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It was a less than rosy sendoff for Chris Harrison.
The longtime host of “The Bachelor” and “The Bachelorette” is apparently not coming back to the popular reality franchise, Deadline reported Tuesday morning.
Harrison, who hosted the ABC series and spinoffs since 2002, reportedly received an eight-figure settlement and is stifled by a confidentiality agreement, according to the site.
A representative for the show did not immediately respond to a request for comment from The Post.
Harrison’s apparently permanent exit from Bachelor Nation comes just hours after Monday night’s premiere of Season 17 of “The Bachelorette,” a season featuring former contestants Kaitlyn Bristowe, 35, and Tayshia Adams, 30, as the show’s new co-hosts. Comedian David Spade, meanwhile, has been tapped to steer this summer’s “Bachelor in Paradise” spinoff.
In February, Harrison was entangled in controversy when he defended former “Bachelor” contestant Rachael Kirkconnell after pictures emerged of her attending an Antebellum-styled party. Kirkconnell eventually apologized and Harrison stepped down from his duties after ex-contestants slammed him for defending her.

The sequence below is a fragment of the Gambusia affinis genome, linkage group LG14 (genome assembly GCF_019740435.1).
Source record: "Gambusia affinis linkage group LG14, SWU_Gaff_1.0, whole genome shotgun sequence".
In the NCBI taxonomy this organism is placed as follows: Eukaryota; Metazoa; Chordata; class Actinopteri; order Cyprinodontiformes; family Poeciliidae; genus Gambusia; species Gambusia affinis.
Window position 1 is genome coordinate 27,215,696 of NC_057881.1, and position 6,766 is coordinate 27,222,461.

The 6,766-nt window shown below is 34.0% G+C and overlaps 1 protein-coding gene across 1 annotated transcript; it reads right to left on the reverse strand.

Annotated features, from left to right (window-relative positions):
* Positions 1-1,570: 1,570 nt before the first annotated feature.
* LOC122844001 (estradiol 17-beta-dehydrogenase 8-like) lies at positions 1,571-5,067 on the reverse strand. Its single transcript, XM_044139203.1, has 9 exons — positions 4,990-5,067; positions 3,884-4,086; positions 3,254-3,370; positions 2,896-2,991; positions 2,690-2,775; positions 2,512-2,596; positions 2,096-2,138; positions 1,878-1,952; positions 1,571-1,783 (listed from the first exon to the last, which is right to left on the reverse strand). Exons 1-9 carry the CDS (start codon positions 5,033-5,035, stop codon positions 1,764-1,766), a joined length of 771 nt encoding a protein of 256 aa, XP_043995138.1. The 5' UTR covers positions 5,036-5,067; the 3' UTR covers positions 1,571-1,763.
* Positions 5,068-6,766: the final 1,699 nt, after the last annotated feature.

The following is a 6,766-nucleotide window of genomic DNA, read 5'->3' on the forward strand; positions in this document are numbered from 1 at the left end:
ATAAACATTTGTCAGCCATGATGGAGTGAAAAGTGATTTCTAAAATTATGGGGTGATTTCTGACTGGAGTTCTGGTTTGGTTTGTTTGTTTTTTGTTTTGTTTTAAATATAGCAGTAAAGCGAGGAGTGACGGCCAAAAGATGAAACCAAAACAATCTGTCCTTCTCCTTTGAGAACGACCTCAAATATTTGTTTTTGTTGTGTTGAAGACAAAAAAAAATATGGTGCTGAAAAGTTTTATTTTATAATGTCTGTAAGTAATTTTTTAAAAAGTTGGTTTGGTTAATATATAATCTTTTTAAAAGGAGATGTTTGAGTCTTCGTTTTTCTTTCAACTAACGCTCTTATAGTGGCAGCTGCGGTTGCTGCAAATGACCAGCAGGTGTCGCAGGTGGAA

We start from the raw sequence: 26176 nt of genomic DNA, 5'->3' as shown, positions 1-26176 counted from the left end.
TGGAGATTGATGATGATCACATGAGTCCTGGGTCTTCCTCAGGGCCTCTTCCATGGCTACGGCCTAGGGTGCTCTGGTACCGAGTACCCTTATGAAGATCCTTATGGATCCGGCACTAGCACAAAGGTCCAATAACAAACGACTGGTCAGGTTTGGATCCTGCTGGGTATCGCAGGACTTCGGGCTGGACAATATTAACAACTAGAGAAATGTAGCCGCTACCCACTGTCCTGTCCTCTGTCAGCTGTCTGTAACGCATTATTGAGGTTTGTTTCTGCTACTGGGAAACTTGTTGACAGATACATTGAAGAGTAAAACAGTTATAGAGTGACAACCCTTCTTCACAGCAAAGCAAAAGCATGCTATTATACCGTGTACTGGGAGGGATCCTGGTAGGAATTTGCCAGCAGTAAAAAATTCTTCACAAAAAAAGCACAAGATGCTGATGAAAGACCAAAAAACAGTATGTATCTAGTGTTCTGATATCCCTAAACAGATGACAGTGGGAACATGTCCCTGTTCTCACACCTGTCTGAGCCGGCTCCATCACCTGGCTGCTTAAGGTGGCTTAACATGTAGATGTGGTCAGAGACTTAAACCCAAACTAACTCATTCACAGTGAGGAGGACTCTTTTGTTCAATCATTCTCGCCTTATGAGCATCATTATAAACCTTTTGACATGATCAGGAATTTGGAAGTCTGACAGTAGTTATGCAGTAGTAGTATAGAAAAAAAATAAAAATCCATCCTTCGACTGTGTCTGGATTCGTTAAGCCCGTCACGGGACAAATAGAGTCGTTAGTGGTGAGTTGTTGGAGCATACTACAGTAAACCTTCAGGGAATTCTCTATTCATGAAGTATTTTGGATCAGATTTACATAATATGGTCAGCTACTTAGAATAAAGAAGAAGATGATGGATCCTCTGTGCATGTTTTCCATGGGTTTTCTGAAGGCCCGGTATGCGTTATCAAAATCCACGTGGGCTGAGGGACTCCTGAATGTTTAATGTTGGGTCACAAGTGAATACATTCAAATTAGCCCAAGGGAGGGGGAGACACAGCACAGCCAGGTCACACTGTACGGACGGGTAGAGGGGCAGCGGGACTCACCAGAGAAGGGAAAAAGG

“We are deeply disappointed and want to make it clear that we denounce any defense of racism,” many of the Season 25 contestants said in a joint statement shared on social media at the time. “Any defense of racist behavior denies the lived and continued experiences of BIPOC individuals. These experiences are not to be exploited or tokenized.”
In the wake of the controversy, Page Six exclusively reported that Harrison had hired LA power lawyer Bryan Freeman, who represented Gabrielle Union during a recent dispute with NBC’s “America’s Got Talent,” on which the actress, 48, was a judge.
Controversy seemed to initially heat up in June 2020 after it was announced that Matt James would be the first black Bachelor in the franchise’s nearly two-decade history. At that time, former casting producer Jazzy Collins told The Post that the “whole season feels like a PR stunt” and took the show to task for “perpetuating black stereotypes.”
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